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United States Court of Appeals,District of Columbia Circuit.

TRUMP PLAZA ASSOCIATES, Doing Business as Trump Plaza Hotel and Casino, Petitioner v. NATIONAL LABOR RELATIONS BOARD, Respondent. International Union, United Automobile, Aerospace & Agricultural Implement Workers of America, AFL–CIO, Intervenor.

Nos. 10–1412, 11–1028.

Decided: May 11, 2012

Before HENDERSON, GRIFFITH and KAVANAUGH, Circuit Judges. Theodore M. Eisenberg argued the cause for the petitioner. Brian A. Caufield was on brief. Jeffrey Burritt, Attorney, National Labor Relations Board, argued the cause for the respondent. John H. Ferguson, Associate General Counsel, Linda Dreeben, Deputy Associate General Counsel, Julie B. Broido, Supervisory Attorney, and Renée D. McKinney, Attorney, were on brief. Kira D. Vol, Attorney, entered an appearance. Cassie Ehrenberg and Blair Katherine Simmons were on brief for intervenor International Union, United Automobile, Aerospace & Agricultural Implement Workers of America, AFL–CIO in support of the respondent.

Petitioner Trump Plaza Hotel and Casino (Trump Plaza) seeks review of an order of the National Labor Relations Board (Board, NLRB), in which order the Board concluded that Trump Plaza violated section 8(a)(5) and (1) of the National Labor Relations Act (NLRA), 29 U.S.C. § 158(a)(1), (5), by refusing to bargain with the International Union, United Automobile, Aerospace and Agricultural Implement Workers of America, AFL–CIO (Union). See Trump Plaza Assocs., 356 N.L.R.B. No. 53, 2010 WL 5089764 (Dec. 13, 2010). Trump Plaza concedes that it refused to bargain with the Union but claims that the Board erred in certifying the Union. The Board cross-applied for enforcement. For the reasons set forth below, we grant Trump Plaza's petition and vacate the Board's order.


In February and March 2007,1 the Union was engaged in a city-wide campaign to represent the card dealers at several Atlantic City casinos, including Trump Plaza. The centerpiece of the Union's strategy was to garner and publicize the support of local, state and federal government officials. On March 22, for example, the Union sent a campaign leaflet entitled “Legislators Sign–On in Support of Atlantic City Dealers” to all of Trump Plaza's full-time and part-time dealers. Employer's Ex. 2. The leaflet, which was signed by sixty New Jersey state assemblymen and senators, declared that Union representation would give the dealers a “powerful voice to negotiate for better salaries, fair benefits, and a secure retirement.” Id. The back of the leaflet included copies of five letters from local, state and federal officials supporting the Union and unionization. The letters were also made available on the Union website through the link “Your Government and Community Support[ ] You, Click Here!” Employer's Ex. 4G.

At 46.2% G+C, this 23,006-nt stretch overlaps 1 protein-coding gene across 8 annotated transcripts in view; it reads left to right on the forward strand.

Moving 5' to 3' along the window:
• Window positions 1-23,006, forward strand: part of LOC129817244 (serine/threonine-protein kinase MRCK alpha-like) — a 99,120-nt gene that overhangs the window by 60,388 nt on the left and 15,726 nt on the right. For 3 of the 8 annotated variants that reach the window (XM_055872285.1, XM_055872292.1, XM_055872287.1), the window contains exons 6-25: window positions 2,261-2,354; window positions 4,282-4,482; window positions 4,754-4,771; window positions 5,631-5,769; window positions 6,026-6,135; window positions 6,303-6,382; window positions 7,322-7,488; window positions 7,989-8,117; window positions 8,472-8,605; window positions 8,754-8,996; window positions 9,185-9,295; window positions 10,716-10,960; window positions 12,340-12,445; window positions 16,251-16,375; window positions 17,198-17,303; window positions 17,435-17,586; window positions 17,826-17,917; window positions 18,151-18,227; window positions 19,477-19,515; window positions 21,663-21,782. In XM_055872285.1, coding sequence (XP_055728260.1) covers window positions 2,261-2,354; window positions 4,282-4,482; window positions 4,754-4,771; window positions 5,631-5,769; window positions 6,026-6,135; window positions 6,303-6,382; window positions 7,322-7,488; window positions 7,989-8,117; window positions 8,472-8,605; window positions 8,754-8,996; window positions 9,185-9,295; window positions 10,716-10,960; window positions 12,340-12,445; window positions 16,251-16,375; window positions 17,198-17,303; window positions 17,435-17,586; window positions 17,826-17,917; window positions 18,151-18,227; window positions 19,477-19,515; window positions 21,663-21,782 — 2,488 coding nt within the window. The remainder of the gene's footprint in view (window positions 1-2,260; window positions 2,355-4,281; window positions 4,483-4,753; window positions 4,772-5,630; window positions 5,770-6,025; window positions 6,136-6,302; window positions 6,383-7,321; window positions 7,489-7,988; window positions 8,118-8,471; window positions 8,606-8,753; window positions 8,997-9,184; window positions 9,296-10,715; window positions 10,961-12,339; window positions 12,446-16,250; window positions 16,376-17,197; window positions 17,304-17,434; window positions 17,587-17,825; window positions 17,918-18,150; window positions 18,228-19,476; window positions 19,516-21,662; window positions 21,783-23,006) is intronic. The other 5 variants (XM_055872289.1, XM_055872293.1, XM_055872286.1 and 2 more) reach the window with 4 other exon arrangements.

On March 25, six days before the election, the Union held a rally and “mock card-check ceremony,” Resp't's Br. 7, at which three public officials (United States Congressman Robert Andrews, State Senator James “Sonny” McCullough and State Assemblyman Jim Whelan) signed a document entitled “Certification of Majority Status.” Employer's Ex. 3. According to the document, the officials had “conducted a confidential examination of Union authorization cards ․ in accordance with NLRB rules” and had determined that a majority of Trump Plaza's dealers “authorized the [Union] to represent them for the purposes of collective bargaining.” Id.2 Congressman Andrews led the event, which was attended by numerous Union representatives as well as a handful of public officials and at least two Trump Plaza dealers. Atlantic City's television station NBC40 reported on the rally on the eleven o'clock news. The NBC40 reporter explained that: